True, not all the 13 tracks are complete throwbacks, but none of them veer very far from the original country & western formulas. There’s the rockabilly of Wheetman’s “Wake Up Mama.” Echoes of The Band are evident in “Growin' Trade,” in which a cotton farmer hits hard times and turns to an alternate crop. Co-written by Levon Helm, the song was apparently intended for The Band but never recorded by them. John Prine’s “Unwed Fathers,” featuring Harris as the abandoned angel, is social commentary about a teenage father who takes a Greyhound bus out of town rather than face responsibility. Then there are folksy laments like Kris Kristofferson’s “This Old Road” and Butch Hancock’s “If You Were a Bluebird.”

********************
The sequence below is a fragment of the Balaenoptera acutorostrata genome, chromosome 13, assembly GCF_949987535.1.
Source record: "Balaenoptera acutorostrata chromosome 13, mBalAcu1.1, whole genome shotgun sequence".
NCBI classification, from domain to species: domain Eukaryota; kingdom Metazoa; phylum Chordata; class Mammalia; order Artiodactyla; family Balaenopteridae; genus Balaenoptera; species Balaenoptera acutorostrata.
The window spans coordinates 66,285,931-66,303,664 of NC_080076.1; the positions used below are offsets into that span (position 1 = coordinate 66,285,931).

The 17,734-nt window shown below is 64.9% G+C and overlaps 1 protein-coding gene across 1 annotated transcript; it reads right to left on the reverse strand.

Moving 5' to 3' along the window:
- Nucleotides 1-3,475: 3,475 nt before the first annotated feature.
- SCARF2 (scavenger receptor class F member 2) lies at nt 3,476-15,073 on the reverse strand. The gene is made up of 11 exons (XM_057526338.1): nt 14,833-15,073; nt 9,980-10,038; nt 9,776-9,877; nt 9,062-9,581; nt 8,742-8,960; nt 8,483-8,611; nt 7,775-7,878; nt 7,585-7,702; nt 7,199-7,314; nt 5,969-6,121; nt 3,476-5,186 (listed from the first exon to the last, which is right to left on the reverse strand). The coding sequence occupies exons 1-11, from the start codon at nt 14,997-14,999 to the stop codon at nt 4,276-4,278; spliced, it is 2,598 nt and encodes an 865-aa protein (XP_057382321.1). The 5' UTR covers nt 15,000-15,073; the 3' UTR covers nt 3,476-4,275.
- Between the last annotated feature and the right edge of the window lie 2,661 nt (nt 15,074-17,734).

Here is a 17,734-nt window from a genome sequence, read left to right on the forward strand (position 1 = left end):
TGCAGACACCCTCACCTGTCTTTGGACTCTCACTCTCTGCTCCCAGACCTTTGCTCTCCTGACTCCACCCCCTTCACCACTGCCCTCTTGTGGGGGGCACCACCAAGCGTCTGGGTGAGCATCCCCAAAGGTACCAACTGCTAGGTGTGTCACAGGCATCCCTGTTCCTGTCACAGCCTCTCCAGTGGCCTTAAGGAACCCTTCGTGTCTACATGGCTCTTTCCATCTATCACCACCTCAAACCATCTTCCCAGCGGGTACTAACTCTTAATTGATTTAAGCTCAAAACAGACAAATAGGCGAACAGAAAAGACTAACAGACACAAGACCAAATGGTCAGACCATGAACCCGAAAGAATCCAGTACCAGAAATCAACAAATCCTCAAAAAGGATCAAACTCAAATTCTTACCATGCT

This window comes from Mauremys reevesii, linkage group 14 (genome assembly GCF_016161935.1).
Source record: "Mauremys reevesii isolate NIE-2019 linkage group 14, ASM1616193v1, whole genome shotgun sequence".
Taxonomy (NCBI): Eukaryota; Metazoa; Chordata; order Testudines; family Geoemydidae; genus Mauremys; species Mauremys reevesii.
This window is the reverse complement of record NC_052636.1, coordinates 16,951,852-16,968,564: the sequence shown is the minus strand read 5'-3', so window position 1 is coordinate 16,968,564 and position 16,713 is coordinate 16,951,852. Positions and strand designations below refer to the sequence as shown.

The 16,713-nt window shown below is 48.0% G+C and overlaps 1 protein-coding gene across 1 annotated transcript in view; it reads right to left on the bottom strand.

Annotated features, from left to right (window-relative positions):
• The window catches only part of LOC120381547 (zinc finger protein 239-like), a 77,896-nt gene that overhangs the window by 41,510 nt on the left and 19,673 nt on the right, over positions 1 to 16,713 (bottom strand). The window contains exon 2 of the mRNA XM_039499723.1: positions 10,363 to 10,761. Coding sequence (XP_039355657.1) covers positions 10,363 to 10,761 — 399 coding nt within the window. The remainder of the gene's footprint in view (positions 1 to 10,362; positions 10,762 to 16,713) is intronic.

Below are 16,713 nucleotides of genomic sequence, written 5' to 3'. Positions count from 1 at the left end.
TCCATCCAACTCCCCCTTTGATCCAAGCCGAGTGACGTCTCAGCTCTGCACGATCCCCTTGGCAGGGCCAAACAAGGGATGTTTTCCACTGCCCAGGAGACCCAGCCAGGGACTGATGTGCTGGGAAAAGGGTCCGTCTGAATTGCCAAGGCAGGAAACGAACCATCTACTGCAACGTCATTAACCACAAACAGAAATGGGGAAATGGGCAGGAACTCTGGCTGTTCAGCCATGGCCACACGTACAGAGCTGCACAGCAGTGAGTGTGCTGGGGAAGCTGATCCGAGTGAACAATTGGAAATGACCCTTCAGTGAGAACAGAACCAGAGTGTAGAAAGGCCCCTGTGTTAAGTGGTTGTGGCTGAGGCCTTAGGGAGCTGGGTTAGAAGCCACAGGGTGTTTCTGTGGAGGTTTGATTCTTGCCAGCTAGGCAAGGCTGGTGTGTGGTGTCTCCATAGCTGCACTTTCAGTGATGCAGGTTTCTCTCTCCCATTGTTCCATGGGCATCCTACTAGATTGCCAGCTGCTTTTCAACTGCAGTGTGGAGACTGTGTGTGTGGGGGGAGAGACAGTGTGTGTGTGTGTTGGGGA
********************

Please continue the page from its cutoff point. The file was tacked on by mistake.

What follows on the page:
I admit to wondering if Jubilee will appeal to younger generations of country fans used to slickly polished productions with largely interchangeable vocalists and players. It will be interesting to find out. If your leanings are more Chicago and Memphis blues than Appalachian bluegrass, this one might not be your cup of tea. But if you’d like a sample of what country was all about before it became an industry, Jubilee might be a collection y’all want to celebrate.